It is, of course, not relevant that, in this case, the trial court denied defendants’ motion for a directed verdict and submitted the issue to the jury. It is generally more efficient to proceed in this fashion, so that, in the event the reviewing court reverses, the entire case will not have to be retried. Mattivi v. South African Marine Corp., 618 F.2d 163, 166 (2d Cir. 1980). Since we affirm the district court’s grant of a judgment notwithstanding the verdict, it is not necessary to consider either the grant of the motion, in the alternative, for a new trial or the defendants’ cross-appeal on the district court’s denial of summary judgment. We note, however, that the cross-appeal with respect to the summary judgment motion is inappropriate and redundant since the issues it raised were incorporated in the motion for judgment notwithstanding the verdict. The cross-appeal may be little more than a device to win an opportunity to file the last brief or to argue the evidence of witnesses not presented at trial who furnished summary judgment affidavits — and is a procedure not to be encouraged.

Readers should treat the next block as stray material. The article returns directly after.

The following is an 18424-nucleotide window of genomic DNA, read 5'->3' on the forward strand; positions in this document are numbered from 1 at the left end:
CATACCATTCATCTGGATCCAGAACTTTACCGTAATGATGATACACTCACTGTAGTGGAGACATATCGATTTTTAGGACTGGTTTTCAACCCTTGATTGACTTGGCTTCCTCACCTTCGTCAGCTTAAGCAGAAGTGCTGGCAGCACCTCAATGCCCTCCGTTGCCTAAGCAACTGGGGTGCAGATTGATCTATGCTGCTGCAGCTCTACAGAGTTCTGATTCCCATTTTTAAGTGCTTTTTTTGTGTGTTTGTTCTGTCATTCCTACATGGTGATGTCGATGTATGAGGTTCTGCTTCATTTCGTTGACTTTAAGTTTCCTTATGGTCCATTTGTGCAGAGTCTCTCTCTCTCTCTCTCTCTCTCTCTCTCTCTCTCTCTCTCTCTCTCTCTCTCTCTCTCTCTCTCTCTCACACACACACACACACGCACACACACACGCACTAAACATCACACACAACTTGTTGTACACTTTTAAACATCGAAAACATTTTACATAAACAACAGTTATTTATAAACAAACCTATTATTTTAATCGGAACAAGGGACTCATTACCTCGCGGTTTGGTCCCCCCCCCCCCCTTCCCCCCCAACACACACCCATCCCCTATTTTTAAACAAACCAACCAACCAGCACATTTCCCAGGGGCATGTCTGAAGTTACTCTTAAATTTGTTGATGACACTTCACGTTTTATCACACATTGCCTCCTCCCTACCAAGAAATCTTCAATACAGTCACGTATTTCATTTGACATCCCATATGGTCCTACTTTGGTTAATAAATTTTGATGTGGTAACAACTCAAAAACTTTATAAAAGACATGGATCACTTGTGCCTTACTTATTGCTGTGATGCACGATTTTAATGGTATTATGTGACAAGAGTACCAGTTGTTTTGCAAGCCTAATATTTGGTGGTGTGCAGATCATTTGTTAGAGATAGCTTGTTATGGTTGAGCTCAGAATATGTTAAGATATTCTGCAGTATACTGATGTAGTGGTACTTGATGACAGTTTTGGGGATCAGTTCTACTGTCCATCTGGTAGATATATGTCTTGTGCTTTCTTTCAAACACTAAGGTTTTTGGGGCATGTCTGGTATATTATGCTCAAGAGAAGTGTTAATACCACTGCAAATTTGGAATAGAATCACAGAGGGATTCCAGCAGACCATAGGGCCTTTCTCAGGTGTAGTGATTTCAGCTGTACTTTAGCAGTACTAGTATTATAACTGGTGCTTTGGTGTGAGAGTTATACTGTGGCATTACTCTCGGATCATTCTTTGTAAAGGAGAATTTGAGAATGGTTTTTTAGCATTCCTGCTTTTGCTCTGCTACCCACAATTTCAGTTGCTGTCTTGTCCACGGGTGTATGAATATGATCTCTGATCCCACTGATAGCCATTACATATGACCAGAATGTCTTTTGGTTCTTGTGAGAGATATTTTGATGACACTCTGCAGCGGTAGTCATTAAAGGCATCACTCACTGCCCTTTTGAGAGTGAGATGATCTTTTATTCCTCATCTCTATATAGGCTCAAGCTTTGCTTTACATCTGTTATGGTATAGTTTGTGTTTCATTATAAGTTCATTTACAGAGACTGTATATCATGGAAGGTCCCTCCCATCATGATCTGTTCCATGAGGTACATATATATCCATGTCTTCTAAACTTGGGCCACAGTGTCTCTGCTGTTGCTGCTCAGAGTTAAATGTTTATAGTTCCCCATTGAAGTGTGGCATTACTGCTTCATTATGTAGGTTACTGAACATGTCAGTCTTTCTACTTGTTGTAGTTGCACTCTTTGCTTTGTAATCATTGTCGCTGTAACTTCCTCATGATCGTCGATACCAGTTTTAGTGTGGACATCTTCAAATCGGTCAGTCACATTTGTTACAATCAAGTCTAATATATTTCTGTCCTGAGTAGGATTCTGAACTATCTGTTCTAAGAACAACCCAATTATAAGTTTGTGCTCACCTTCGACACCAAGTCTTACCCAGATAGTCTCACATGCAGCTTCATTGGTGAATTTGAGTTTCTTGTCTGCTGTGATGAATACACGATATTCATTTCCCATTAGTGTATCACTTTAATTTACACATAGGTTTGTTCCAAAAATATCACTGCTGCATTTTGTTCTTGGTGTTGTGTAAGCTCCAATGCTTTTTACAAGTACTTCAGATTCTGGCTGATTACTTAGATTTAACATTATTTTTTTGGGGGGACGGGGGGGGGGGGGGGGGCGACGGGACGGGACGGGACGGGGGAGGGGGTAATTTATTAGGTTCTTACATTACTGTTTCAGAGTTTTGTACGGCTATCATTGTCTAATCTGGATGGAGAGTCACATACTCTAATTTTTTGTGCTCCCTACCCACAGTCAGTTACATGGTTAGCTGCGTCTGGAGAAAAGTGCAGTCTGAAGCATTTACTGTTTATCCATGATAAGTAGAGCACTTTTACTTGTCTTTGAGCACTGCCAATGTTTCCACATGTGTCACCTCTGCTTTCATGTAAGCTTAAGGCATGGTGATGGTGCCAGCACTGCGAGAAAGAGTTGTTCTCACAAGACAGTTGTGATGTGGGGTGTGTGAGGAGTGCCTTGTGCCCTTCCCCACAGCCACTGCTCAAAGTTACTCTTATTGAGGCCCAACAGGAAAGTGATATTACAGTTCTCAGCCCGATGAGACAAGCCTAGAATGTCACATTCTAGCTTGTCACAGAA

Selle’s primary contention on this appeal is that the district court misunderstood the theory of proof of copyright infringement on which he based his claim. Under this theory, copyright infringement can be demonstrated when, even in the absence of any direct evidence of access, the two pieces in question are so strikingly similar that access can be inferred from such similarity alone. Selle argues that the testimony of his expert witness, Dr. Parsons, was sufficient evidence of such striking similarity that it was permissible for the jury, even in the absence of any other evidence concerning access, to infer that the Bee Gees had access to plaintiff’s song and indeed copied it.